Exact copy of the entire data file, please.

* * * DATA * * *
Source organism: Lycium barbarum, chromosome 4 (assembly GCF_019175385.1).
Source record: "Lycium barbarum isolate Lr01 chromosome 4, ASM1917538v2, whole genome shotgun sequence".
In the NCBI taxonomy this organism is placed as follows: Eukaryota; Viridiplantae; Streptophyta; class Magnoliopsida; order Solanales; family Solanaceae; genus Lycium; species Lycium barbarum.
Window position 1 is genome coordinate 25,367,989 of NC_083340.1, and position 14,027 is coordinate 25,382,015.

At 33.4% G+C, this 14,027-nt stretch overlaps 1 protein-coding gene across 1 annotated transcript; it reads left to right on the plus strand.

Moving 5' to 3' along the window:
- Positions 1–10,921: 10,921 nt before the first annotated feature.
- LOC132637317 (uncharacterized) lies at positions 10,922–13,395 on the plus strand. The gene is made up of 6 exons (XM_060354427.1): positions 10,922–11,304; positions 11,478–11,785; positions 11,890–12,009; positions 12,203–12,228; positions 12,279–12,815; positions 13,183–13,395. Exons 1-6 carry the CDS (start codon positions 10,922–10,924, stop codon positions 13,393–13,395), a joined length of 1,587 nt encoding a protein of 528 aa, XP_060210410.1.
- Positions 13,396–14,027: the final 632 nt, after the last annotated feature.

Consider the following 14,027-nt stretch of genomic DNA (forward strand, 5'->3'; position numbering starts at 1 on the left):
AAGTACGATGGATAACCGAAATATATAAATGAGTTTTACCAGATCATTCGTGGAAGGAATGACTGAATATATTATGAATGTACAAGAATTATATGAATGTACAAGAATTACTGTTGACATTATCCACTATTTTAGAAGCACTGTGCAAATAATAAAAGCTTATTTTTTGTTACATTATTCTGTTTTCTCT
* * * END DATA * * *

Source organism: Lycium barbarum, chromosome 4 (assembly GCF_019175385.1).
Source record: "Lycium barbarum isolate Lr01 chromosome 4, ASM1917538v2, whole genome shotgun sequence".
In the NCBI taxonomy this organism is placed as follows: Eukaryota; Viridiplantae; Streptophyta; class Magnoliopsida; order Solanales; family Solanaceae; genus Lycium; species Lycium barbarum.
Window position 1 is genome coordinate 25,367,989 of NC_083340.1, and position 14,027 is coordinate 25,382,015.

At 33.4% G+C, this 14,027-nt stretch overlaps 1 protein-coding gene across 1 annotated transcript; it reads left to right on the plus strand.

Moving 5' to 3' along the window:
- Positions 1–10,921: 10,921 nt before the first annotated feature.
- LOC132637317 (uncharacterized) lies at positions 10,922–13,395 on the plus strand. The gene is made up of 6 exons (XM_060354427.1): positions 10,922–11,304; positions 11,478–11,785; positions 11,890–12,009; positions 12,203–12,228; positions 12,279–12,815; positions 13,183–13,395. Exons 1-6 carry the CDS (start codon positions 10,922–10,924, stop codon positions 13,393–13,395), a joined length of 1,587 nt encoding a protein of 528 aa, XP_060210410.1.
- Positions 13,396–14,027: the final 632 nt, after the last annotated feature.

Consider the following 14,027-nt stretch of genomic DNA (forward strand, 5'->3'; position numbering starts at 1 on the left):
AAGTACGATGGATAACCGAAATATATAAATGAGTTTTACCAGATCATTCGTGGAAGGAATGACTGAATATATTATGAATGTACAAGAATTATATGAATGTACAAGAATTACTGTTGACATTATCCACTATTTTAGAAGCACTGTGCAAATAATAAAAGCTTATTTTTTGTTACATTATTCTGTTTTCTCT